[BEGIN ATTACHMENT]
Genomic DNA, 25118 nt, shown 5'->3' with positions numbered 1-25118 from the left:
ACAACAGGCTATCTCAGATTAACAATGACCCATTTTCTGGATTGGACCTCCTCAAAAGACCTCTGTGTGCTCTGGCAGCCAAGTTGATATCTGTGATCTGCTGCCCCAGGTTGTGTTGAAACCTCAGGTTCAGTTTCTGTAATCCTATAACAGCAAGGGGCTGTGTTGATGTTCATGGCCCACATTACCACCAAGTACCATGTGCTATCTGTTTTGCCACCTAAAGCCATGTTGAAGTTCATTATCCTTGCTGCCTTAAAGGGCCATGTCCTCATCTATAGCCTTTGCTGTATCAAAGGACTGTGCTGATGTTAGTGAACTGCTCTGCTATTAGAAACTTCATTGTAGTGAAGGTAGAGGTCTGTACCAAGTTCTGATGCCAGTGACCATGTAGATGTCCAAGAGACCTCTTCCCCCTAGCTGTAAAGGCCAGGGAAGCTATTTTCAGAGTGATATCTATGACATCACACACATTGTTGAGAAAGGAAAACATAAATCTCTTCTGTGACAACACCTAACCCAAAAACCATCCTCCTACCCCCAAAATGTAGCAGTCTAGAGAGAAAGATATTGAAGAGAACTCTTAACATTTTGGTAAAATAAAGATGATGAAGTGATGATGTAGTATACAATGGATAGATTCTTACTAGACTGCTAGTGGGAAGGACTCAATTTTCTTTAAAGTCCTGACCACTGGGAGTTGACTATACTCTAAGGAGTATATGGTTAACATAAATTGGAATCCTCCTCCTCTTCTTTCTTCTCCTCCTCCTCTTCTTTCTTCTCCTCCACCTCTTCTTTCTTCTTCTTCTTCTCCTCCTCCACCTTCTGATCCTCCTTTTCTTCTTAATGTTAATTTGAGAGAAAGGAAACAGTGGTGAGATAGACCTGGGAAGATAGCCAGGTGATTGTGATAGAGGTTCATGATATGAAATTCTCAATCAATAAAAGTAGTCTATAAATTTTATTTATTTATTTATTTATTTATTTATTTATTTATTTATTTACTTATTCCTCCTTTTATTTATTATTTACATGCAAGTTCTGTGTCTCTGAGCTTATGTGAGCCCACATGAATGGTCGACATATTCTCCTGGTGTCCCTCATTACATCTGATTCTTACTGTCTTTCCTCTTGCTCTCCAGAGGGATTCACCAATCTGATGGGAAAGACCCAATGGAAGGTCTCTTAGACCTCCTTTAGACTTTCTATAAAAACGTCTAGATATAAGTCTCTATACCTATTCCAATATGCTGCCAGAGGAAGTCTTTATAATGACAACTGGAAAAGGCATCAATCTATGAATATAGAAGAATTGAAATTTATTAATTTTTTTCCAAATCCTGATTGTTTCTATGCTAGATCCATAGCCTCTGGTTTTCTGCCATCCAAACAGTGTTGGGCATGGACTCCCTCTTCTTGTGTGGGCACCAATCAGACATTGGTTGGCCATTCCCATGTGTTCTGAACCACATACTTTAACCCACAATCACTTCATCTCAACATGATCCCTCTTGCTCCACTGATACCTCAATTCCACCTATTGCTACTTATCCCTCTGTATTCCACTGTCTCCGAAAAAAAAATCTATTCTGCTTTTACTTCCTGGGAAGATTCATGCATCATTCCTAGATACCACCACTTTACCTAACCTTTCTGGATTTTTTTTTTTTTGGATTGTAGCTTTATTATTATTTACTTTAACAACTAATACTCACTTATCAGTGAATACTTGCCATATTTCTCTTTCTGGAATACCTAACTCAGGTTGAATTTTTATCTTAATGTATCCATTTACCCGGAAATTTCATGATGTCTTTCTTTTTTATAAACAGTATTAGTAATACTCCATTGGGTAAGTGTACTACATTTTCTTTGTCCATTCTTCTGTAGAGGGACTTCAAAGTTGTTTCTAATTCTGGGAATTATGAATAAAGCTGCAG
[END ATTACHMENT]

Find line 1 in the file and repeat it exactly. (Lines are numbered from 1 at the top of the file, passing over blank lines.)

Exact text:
Genomic DNA, 25118 nt, shown 5'->3' with positions numbered 1-25118 from the left: